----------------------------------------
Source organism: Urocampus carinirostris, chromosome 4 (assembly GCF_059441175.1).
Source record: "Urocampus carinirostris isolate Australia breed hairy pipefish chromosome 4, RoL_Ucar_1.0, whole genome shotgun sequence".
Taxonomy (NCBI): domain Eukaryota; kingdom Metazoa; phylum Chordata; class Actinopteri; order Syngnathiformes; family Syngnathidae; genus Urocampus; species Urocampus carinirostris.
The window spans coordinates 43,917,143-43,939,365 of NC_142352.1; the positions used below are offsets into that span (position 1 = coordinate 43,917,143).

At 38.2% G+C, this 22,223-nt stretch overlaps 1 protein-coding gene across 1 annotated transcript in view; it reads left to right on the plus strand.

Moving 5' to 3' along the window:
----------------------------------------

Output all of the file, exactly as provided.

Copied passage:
Source organism: Urocampus carinirostris, chromosome 4 (assembly GCF_059441175.1).
Source record: "Urocampus carinirostris isolate Australia breed hairy pipefish chromosome 4, RoL_Ucar_1.0, whole genome shotgun sequence".
Taxonomy (NCBI): domain Eukaryota; kingdom Metazoa; phylum Chordata; class Actinopteri; order Syngnathiformes; family Syngnathidae; genus Urocampus; species Urocampus carinirostris.
The window spans coordinates 43,917,143-43,939,365 of NC_142352.1; the positions used below are offsets into that span (position 1 = coordinate 43,917,143).

At 38.2% G+C, this 22,223-nt stretch overlaps 1 protein-coding gene across 1 annotated transcript in view; it reads left to right on the plus strand.

Moving 5' to 3' along the window: